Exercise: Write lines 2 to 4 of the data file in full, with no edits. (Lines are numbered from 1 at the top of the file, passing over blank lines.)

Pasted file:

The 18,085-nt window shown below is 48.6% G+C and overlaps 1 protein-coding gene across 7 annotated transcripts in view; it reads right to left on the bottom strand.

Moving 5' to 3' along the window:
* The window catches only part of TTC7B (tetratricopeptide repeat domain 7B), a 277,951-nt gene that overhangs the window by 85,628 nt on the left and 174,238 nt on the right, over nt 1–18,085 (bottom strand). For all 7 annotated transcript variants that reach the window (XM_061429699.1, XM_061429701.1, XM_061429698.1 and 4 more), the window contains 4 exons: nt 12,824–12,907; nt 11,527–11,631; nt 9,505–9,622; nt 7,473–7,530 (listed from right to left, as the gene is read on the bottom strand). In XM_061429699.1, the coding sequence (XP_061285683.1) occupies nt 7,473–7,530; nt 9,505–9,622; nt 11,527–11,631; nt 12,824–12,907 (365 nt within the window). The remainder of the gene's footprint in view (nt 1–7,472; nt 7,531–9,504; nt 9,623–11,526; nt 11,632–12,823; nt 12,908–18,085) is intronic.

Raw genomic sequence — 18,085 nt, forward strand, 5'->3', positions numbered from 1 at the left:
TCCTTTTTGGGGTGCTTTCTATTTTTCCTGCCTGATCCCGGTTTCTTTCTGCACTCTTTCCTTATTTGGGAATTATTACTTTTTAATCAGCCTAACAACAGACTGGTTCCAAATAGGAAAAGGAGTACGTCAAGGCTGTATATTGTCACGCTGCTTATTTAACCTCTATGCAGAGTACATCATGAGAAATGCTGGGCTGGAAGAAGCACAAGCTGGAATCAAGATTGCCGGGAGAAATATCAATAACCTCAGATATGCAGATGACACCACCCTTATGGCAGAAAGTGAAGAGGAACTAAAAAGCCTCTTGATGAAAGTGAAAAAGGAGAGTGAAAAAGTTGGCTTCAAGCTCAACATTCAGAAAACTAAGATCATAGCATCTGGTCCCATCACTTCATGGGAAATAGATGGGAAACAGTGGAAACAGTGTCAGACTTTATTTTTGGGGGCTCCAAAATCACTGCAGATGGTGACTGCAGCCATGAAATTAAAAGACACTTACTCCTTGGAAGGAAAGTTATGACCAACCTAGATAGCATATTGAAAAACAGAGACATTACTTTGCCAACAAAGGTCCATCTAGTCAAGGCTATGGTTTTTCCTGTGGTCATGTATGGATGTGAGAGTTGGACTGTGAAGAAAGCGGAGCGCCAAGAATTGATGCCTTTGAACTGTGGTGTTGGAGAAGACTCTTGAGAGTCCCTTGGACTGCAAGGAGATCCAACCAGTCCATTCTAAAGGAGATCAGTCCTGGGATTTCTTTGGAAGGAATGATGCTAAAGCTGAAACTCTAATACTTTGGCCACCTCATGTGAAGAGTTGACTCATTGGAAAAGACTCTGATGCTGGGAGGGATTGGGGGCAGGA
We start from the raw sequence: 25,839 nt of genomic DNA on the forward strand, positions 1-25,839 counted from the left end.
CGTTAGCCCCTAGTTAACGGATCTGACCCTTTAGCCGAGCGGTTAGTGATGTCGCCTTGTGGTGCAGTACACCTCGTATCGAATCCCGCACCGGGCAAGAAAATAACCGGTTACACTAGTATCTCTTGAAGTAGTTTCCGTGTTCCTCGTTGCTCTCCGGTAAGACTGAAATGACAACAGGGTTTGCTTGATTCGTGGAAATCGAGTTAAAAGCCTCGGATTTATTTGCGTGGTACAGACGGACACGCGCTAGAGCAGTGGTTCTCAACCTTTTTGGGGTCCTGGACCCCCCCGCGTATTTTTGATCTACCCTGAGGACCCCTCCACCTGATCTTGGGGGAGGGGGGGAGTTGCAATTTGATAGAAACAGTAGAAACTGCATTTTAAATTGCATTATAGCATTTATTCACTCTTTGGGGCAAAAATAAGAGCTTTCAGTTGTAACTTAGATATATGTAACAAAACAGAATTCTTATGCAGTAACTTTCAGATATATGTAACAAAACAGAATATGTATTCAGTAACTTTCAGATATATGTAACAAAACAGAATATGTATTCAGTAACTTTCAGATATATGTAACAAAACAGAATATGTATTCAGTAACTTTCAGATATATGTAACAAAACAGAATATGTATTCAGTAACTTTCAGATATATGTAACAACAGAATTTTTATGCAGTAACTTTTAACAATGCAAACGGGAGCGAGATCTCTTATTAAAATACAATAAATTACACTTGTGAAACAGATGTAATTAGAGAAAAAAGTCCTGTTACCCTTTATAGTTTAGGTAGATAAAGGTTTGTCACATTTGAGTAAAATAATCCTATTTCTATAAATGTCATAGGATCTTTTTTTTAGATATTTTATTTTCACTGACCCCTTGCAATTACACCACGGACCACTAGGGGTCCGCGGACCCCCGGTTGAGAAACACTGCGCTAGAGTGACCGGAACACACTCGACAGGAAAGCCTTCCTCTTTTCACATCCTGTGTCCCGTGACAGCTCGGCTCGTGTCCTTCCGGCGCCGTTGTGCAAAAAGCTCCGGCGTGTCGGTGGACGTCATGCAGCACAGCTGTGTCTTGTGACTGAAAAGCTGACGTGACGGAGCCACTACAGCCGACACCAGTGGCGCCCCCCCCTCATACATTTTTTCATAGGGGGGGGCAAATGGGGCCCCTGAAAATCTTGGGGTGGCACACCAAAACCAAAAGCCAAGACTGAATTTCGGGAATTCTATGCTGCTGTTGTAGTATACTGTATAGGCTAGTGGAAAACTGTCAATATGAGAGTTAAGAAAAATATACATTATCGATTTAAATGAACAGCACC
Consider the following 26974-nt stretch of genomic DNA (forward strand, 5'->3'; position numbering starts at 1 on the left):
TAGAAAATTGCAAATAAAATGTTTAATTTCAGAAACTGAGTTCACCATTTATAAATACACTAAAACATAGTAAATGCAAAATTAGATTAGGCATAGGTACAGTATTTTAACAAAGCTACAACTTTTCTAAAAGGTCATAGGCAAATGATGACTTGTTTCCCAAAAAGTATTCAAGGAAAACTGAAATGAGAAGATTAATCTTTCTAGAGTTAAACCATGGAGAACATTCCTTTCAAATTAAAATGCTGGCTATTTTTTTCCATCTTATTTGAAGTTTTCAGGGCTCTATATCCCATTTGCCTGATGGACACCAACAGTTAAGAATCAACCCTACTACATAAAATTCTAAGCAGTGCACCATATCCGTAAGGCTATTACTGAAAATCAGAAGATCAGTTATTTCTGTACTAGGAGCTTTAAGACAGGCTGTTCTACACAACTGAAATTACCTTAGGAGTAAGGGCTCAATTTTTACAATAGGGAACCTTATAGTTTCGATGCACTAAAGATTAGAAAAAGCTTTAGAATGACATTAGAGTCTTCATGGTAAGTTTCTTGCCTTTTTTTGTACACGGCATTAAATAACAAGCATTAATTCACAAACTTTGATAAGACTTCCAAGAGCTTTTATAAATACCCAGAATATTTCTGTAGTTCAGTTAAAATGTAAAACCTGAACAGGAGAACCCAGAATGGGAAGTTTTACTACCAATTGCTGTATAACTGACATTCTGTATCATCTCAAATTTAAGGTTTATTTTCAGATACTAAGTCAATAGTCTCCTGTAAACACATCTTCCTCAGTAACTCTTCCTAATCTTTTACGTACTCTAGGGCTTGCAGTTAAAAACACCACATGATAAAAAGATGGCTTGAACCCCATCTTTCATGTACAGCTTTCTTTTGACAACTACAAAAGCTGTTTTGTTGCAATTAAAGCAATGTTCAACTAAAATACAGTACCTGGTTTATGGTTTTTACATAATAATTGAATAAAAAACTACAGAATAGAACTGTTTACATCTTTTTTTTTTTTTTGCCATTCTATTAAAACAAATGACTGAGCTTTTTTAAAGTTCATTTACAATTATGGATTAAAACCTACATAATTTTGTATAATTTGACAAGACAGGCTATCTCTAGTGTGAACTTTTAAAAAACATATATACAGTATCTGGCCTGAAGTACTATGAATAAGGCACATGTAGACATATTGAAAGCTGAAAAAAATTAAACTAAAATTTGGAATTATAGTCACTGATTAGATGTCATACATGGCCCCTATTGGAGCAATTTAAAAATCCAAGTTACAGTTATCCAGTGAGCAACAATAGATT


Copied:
Moving 5' to 3' along the window:
* The window catches only part of TTC7B (tetratricopeptide repeat domain 7B), a 277,951-nt gene that overhangs the window by 85,628 nt on the left and 174,238 nt on the right, over nt 1–18,085 (bottom strand). For all 7 annotated transcript variants that reach the window (XM_061429699.1, XM_061429701.1, XM_061429698.1 and 4 more), the window contains 4 exons: nt 12,824–12,907; nt 11,527–11,631; nt 9,505–9,622; nt 7,473–7,530 (listed from right to left, as the gene is read on the bottom strand). In XM_061429699.1, the coding sequence (XP_061285683.1) occupies nt 7,473–7,530; nt 9,505–9,622; nt 11,527–11,631; nt 12,824–12,907 (365 nt within the window). The remainder of the gene's footprint in view (nt 1–7,472; nt 7,531–9,504; nt 9,623–11,526; nt 11,632–12,823; nt 12,908–18,085) is intronic.

Raw genomic sequence — 18,085 nt, forward strand, 5'->3', positions numbered from 1 at the left: